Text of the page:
Rest site selection of plains spotted skunks (Spilogale putorius interrupta) in a Texas coastal prairie



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The eastern spotted skunk (Spilogale putorius) is a species of conservation concern across much of its range and has undergone a population decline since the mid-1900s. The plains subspecies (S. p. interrupta) is a potential candidate for listing as an endangered species, and habitat selection for the subspecies is understudied in Texas. Our study investigated the rest site selection of plains spotted skunks occurring on a remnant portion of coastal prairie in Harris County, Texas. From 2019 – 2021, we fitted 30 skunks with GPS radio-collars, tracked them weekly to diurnal rest sites, and compared local habitat characteristics of 426 rest sites to random, paired sites. Our discrete choice analyses indicated plains spotted skunks were selecting rest sites for cover (wi = 1.000), specifically small-sized brambles of southern dewberry (Rubus trivialis) and Macartney rose (Rosa bracteata). This may provide plains spotted skunks shelter while retaining potential for foraging between brambles.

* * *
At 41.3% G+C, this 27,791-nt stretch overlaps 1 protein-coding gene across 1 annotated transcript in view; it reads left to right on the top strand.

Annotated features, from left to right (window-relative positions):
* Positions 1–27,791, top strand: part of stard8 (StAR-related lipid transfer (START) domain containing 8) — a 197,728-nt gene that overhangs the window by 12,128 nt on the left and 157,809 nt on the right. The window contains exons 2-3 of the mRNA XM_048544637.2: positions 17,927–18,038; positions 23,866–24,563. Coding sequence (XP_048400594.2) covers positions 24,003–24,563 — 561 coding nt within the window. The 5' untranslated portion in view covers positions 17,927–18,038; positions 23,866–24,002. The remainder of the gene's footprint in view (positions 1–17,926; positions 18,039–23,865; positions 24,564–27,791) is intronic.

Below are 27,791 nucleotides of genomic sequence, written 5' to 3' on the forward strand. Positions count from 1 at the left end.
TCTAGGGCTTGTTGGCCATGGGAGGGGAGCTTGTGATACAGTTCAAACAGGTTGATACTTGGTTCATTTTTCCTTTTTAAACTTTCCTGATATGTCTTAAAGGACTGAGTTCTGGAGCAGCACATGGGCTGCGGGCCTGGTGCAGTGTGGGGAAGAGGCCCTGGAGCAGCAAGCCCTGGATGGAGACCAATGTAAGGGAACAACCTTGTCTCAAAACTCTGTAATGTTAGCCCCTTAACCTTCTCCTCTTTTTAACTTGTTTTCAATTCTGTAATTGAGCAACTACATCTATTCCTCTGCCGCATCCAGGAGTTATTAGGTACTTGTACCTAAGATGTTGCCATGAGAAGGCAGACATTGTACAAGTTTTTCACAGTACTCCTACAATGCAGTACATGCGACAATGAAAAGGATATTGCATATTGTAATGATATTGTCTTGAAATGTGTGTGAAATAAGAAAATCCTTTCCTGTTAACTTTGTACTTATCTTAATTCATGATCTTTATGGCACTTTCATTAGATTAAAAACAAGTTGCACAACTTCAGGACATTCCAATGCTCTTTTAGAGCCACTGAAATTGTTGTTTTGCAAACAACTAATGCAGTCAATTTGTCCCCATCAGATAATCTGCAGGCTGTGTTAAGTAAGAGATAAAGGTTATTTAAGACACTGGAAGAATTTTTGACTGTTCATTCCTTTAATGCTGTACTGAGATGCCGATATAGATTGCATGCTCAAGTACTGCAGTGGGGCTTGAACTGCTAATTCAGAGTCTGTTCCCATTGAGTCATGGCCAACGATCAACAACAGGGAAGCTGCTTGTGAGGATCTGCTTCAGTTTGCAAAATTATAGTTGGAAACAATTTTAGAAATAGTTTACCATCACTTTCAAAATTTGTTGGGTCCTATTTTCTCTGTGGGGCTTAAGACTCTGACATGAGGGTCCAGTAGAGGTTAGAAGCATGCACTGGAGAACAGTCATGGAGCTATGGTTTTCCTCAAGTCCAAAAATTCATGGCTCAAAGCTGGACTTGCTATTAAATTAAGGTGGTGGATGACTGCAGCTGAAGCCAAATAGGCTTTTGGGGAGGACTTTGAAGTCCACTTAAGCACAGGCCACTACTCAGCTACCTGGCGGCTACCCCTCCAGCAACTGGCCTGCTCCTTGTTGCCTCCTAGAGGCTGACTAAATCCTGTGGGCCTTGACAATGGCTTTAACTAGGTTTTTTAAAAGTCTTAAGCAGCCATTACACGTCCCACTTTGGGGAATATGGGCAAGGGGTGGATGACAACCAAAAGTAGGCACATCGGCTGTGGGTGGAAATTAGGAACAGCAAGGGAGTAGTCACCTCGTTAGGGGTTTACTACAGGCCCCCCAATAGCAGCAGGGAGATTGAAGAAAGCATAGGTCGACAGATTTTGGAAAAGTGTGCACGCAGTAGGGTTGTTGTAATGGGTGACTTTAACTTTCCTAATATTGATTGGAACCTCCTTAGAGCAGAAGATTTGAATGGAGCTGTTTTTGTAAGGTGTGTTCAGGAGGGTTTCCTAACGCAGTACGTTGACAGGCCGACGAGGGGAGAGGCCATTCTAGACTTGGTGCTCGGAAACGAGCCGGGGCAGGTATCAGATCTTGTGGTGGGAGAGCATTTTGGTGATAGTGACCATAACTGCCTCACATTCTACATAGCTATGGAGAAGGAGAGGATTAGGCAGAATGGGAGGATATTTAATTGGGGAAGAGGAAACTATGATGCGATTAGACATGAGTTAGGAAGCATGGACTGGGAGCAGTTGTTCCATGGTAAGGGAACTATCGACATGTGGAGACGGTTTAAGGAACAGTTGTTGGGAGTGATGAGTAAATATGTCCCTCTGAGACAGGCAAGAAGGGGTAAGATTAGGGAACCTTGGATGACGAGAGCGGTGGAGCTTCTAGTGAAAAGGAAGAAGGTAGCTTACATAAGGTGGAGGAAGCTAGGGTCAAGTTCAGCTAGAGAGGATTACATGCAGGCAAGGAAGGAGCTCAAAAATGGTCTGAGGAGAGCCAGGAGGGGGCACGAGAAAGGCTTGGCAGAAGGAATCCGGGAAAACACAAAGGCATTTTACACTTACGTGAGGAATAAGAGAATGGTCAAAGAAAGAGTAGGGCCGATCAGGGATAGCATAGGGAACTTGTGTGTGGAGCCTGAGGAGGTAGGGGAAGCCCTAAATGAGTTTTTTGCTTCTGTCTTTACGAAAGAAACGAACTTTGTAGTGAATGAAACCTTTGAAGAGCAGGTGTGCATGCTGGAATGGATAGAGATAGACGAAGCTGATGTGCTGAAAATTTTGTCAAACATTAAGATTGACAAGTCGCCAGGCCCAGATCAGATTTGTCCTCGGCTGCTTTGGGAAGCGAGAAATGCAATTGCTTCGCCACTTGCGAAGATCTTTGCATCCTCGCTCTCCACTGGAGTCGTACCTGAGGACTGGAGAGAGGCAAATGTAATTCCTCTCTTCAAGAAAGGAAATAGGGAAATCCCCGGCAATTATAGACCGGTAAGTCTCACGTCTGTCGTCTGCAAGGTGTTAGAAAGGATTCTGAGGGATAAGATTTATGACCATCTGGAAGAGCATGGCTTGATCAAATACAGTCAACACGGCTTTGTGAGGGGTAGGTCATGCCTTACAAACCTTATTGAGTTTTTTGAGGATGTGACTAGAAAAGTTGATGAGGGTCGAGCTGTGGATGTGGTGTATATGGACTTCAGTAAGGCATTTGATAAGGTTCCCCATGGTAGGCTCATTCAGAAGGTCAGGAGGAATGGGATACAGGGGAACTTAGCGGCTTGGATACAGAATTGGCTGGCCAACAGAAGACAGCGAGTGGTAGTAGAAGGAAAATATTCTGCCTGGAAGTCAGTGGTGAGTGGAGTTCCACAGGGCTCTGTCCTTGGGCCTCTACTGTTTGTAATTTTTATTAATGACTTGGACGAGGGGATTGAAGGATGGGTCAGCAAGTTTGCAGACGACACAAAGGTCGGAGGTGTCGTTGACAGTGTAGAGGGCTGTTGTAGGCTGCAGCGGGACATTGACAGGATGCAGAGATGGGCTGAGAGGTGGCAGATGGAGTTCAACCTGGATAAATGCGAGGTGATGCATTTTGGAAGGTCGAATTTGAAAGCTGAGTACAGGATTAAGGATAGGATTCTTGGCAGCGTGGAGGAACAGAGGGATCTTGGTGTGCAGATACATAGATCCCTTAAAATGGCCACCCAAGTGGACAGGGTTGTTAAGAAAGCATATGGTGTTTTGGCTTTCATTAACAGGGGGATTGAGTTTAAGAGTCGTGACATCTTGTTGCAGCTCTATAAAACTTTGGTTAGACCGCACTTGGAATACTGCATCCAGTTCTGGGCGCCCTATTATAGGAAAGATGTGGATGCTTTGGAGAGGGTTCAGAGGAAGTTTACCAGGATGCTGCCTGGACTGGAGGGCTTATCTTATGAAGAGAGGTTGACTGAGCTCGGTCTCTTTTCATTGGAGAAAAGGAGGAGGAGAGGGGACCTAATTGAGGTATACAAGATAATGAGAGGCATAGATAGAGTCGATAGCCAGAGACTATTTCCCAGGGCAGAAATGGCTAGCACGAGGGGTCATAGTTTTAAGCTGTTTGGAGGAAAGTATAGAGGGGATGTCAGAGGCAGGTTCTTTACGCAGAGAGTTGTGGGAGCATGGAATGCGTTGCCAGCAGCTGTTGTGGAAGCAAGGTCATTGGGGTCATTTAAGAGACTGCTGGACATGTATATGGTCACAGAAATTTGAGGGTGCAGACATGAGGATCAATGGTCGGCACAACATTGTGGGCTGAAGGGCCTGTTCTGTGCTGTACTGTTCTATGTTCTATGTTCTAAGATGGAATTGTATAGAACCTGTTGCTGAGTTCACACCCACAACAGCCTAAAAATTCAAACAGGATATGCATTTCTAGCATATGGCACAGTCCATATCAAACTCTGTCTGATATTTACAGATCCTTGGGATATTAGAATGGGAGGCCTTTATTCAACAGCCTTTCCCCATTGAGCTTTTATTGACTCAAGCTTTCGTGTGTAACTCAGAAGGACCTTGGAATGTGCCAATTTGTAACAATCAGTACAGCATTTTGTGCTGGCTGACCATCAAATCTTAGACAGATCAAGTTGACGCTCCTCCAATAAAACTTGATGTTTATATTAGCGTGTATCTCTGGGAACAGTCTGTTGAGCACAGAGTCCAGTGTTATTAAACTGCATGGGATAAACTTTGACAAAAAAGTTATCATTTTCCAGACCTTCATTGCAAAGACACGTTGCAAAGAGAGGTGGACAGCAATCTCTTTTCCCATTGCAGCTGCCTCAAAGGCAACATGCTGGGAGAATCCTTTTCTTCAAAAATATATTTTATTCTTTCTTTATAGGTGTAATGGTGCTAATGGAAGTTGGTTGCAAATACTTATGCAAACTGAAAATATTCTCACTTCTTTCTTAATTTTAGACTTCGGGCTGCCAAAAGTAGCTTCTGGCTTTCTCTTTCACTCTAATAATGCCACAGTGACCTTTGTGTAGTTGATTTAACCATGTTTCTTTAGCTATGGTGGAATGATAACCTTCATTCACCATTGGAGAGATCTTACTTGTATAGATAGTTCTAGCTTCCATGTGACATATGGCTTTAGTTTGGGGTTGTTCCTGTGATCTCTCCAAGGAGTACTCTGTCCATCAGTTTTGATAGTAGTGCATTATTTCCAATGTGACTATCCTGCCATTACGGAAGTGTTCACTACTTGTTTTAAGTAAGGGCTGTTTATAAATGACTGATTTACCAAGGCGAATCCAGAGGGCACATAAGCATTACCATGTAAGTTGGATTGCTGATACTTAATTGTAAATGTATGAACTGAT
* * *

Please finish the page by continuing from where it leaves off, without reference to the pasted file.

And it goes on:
spotted skunk, Spilogale putorius, rest site selection